Tuesday, 9 January 2018

Pretzels | Buttery Pretzels | #BreadBakers

Winter is at its peak here. The Sun and the fog seem to be vying with each other to show their strength to us. For the last few days, a thick blanket of fog has hugged us tight.  The sonorous tinkle of drops falling from the leaves is the only sound audible in the otherwise silent morning. But all the days are not same. Yesterday, The Sun won the tussle and we had a sunny day. The Sun was mild and air chilly, but everything looked so positive and peppy. The warmth of the Sun infused life and vigour and made our world look bright and beautiful.

Our bird bath started getting visitors and a female Koel had water to her fill.

 Later, a male Koel descended from the Mango tree and remained in the birdbath for some time.

Earlier in the morning, a papaya that was sliced for the breakfast was found slightly unripe, It was put out on a branch for birds. A Red Vent Bulbul was the first one to make this delicious discovery.

Somewhere around late afternoon, the Sun started losing strength and the fog descended.  We headed indoors and started working on our Pretzels. Pretzels are the theme for this month’s  baking of our group Bead Bakers. I had never baked Pretzels before and I thoroughly enjoyed the newness of the process. Shaping the pretzels was enjoyable. By late evening, very shiny, soft and chewy and fantastically brown pretzels came out of the oven. We had an early dinner and enjoyed the gorgeous Pretzels with cream cheese dip and pea soup.

Pretzels are a yeast bread. Pretzels are boiled in soda water and then baked. It is this “soda bath” that gives Pretzels a beautiful golden brown colour, a unique taste, and a chewy texture.

Buttery Pretzels


  • 2 ½ cups all-purpose flour
  • 1 teaspoon salt
  • 1 cup warm water (you will require more water in winter and less in summer. Our goal is to get a very soft dough)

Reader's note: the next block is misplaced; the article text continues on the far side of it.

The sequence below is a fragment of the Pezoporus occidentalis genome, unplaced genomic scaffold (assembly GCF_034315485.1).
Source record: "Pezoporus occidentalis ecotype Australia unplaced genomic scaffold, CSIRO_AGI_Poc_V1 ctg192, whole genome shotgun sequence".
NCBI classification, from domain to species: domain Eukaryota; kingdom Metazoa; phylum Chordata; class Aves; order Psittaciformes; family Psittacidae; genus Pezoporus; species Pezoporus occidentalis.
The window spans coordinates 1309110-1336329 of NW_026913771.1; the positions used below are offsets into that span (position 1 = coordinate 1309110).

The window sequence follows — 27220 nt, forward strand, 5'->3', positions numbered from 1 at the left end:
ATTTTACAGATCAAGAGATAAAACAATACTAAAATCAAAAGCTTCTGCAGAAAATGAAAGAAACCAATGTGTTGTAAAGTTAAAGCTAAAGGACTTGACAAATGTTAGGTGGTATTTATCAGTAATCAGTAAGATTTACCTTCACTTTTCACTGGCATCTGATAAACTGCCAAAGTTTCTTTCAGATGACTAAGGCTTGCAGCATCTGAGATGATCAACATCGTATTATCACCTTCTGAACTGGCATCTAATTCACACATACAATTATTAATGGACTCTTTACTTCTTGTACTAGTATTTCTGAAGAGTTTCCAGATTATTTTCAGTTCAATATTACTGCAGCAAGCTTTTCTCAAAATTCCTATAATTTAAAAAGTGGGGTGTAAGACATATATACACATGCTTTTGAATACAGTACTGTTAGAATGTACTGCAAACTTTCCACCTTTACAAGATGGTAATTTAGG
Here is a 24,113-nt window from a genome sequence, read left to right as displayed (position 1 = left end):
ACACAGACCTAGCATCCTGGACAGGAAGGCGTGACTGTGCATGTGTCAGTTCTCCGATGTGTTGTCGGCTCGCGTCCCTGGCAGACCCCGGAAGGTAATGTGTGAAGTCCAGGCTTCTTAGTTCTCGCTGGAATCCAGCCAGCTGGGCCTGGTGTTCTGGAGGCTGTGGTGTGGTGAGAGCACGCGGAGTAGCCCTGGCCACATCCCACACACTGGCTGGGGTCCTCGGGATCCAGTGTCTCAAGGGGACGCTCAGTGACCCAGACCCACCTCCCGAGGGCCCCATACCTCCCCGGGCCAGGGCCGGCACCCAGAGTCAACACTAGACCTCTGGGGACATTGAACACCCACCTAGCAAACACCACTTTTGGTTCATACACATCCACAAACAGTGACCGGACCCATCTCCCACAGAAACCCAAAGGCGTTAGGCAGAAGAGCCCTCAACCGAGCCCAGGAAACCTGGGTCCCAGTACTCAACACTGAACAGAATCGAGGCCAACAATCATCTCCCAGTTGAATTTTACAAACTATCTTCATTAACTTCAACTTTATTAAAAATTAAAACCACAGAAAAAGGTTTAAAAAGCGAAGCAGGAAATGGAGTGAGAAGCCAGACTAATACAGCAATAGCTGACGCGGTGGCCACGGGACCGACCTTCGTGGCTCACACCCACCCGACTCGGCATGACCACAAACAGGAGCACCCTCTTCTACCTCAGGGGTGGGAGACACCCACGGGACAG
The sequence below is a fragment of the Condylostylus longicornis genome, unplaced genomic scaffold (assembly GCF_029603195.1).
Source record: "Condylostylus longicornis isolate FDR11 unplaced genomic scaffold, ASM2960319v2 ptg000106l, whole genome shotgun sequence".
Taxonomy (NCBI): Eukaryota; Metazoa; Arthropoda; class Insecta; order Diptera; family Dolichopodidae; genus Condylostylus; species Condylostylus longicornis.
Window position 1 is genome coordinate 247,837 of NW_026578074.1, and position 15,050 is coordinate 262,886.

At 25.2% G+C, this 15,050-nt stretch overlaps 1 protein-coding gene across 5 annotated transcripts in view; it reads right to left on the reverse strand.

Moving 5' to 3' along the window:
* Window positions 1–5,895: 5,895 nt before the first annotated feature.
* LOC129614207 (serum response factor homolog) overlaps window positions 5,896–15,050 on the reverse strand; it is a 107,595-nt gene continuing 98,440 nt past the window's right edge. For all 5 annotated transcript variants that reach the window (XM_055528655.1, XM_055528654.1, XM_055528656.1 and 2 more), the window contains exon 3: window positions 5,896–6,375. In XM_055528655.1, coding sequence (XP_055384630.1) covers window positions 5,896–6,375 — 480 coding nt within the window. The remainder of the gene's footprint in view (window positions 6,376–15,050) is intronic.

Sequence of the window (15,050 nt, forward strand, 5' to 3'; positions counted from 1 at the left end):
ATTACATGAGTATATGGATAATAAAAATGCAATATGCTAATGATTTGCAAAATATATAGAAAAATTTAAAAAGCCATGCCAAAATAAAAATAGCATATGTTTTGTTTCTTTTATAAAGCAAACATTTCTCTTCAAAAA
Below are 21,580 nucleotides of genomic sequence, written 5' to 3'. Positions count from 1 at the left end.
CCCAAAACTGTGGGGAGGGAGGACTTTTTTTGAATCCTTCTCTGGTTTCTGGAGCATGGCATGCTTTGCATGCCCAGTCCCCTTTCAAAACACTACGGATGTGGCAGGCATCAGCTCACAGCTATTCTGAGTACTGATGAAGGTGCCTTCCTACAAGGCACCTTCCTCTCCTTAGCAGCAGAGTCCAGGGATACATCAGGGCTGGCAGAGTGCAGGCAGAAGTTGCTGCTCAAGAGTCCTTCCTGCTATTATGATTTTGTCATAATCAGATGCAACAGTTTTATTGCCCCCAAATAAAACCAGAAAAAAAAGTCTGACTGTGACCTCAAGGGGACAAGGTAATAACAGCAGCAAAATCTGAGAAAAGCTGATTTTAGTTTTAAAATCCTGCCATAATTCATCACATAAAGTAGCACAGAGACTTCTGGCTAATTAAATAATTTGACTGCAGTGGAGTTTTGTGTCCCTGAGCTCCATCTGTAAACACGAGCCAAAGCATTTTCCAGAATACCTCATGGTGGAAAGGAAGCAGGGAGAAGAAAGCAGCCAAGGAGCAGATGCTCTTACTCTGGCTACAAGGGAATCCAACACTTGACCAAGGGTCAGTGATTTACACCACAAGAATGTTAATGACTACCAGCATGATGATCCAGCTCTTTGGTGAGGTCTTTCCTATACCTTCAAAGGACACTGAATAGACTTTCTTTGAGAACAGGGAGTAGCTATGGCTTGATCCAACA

• 2 ¼ teaspoon instant dry yeast
  • 1 teaspoon sugar + 1 teaspoon sugar for dough(optional)


  • 2 cups boiling water
  • 3 tablespoons baking soda
  • Coarse salt to sprinkle on baked pretzels
  • 3 tablespoons butter (vegans may avoid butter)


  1. In a large bowl, whisk all-purpose flour, salt and 1 teaspoon sugar (if you prefer your pretzels slightly sweet)
  2. In a measuring glass or a deep bowl, take water and sugar. Stir till sugar dissolves. Add yeast. Stir. Cover and leave for 10 minutes.
  3. Add water to flour mix and knead. Knead for 6-8 minutes till you get a very soft, elastic and very smooth dough.
  4. Transfer dough to a greased bowl. Turn around once so that it is evenly coated with oil. Cover with a kitchen cloth and leave it in a warm place for 1 hour or until double.
  5. Take water in a deep pan. Add baking soda. Stir. Bring the water to a boil.
  6. Transfer dough to the counter dusted with flour. Roll out the dough and cut it into 8 equal pieces. You may weigh the dough and then divide into pieces weighing the same size.
  7. Line the baking sheet with a foil or a parchment paper. Grease the surface.
  8. To shape the pretzels, work on one piece at a time. Cover the rest with a kitchen towel. Roll the piece into a 28 -30 inches long rope.  Now shape it into a U with the two ends pointing away from you. Take the two edges and twist around each other a little away from the ends. First left over right, then right over left.